After ADP printed the biggest miss since Feb 2010 in May (adding the lowest amount of jobs since March 2010), expectations for June have been ratcheted down to just a 140k growth in jobs.
May also saw a collapse in construction jobs and so all hope was that this ‘blip’ was transitory… it wasn’t! But, June’s ADP print was +102k, an improvement over the May (which was revised up from +27k to +41k), but below expectations of a +140k job gain.
“Job growth started to show signs of a slowdown,” said Ahu Yildirmaz, vice president and co-head of the ADP Research Institute.
“While large businesses continue to do well, small businesses are struggling as they compete with the ongoing tight labor market. The goods producing sector continues to show weakness. Among services, leisure and hospitality’s weakness could be a reflection of consumer confidence.”
Mark Zandi, chief economist of Moody’s Analytics, said:
“The job market continues to throttle back. Job growth has slowed sharply in recent months, as businesses have turned more cautious in their hiring. Small businesses are the most nervous, especially in the construction sector and at bricks-and-mortar retailers.”
The biggest shock in today’s number was the small businesses and goods-producing sector, which lost the most jobs (with mining and construction hardest hit). Goods-producers saw jobs contract for the 2nd month in a row…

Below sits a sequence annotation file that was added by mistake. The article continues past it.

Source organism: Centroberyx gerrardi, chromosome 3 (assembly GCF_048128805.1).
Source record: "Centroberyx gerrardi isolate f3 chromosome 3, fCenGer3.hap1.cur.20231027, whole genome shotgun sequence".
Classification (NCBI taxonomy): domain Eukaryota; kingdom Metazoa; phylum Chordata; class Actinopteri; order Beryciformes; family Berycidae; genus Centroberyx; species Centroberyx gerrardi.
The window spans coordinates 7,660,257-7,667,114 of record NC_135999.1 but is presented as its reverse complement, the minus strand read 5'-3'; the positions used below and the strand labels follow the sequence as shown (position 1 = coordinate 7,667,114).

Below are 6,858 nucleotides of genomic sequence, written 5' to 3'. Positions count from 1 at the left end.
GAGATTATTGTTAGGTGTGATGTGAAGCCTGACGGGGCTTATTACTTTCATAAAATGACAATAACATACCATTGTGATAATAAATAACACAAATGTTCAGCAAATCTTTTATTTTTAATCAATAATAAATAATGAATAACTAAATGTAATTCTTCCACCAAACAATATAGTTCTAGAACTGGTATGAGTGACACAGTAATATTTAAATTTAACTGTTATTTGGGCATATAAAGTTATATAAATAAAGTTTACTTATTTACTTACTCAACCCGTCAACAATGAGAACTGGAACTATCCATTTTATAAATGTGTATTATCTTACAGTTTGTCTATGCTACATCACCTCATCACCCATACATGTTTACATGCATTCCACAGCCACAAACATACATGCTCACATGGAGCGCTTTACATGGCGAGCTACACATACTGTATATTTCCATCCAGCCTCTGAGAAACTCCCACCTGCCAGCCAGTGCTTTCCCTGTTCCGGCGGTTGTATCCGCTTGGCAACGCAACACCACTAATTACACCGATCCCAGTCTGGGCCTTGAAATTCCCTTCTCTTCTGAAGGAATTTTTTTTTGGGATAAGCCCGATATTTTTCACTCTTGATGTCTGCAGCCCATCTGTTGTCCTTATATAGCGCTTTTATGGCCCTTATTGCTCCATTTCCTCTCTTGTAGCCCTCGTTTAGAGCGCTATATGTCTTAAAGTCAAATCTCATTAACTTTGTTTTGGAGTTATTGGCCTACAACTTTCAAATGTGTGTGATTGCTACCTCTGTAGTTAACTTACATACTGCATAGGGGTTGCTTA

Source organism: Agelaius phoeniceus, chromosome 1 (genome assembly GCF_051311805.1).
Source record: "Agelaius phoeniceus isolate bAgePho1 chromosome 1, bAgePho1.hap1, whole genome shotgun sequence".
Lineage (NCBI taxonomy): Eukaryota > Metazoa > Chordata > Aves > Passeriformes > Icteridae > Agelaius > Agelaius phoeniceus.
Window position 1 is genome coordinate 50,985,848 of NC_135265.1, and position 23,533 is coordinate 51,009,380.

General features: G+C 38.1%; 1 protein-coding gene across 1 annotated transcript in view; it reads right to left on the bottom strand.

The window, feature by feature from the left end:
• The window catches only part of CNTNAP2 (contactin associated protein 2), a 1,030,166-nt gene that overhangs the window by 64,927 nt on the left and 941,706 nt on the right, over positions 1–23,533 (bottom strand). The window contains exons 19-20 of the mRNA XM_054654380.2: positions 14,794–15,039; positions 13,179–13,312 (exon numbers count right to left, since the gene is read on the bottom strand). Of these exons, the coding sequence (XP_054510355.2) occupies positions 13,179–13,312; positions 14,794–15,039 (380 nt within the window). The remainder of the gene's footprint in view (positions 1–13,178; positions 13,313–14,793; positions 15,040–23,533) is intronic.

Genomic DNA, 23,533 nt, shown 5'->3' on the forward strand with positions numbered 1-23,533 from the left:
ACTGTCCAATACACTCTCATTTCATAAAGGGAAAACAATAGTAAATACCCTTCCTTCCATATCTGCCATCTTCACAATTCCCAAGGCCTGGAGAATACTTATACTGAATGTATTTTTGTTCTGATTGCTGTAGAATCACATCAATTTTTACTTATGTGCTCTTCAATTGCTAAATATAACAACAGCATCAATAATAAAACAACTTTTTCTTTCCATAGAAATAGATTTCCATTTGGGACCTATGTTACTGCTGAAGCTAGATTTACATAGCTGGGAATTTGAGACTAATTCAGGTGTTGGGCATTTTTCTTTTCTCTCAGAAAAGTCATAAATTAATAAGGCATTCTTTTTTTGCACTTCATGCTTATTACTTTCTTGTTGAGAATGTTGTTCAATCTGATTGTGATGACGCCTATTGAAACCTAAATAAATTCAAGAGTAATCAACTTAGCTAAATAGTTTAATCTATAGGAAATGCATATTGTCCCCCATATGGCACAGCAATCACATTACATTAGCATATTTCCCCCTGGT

But it was the plunge in small business employment…
And specifically companies with 1-19 employees, that cratered in both May and June:
Why does this matter? Because as David Rosenberg pointed out, “the small business sector leads the cycle and employment here has plunged 61k in the past two months.” Adding that he hasn’t “seen this in over 9 years”, the Gluskin-Sheff economist notes that he saw that “same decline in Feb-March of 2008 when the consensus was busy calling for a soft landing. This isn’t a repeat of 2016 by any stretch.”
The small business sector leads the cycle and employment here has plunged 61k in the past two months. Haven’t seen this in over 9 years; same decline we saw in Feb-March of 2008 when the consensus was busy calling for a soft landing. This isn’t a repeat of 2016 by any stretch.
— David Rosenberg (@EconguyRosie) July 3, 2019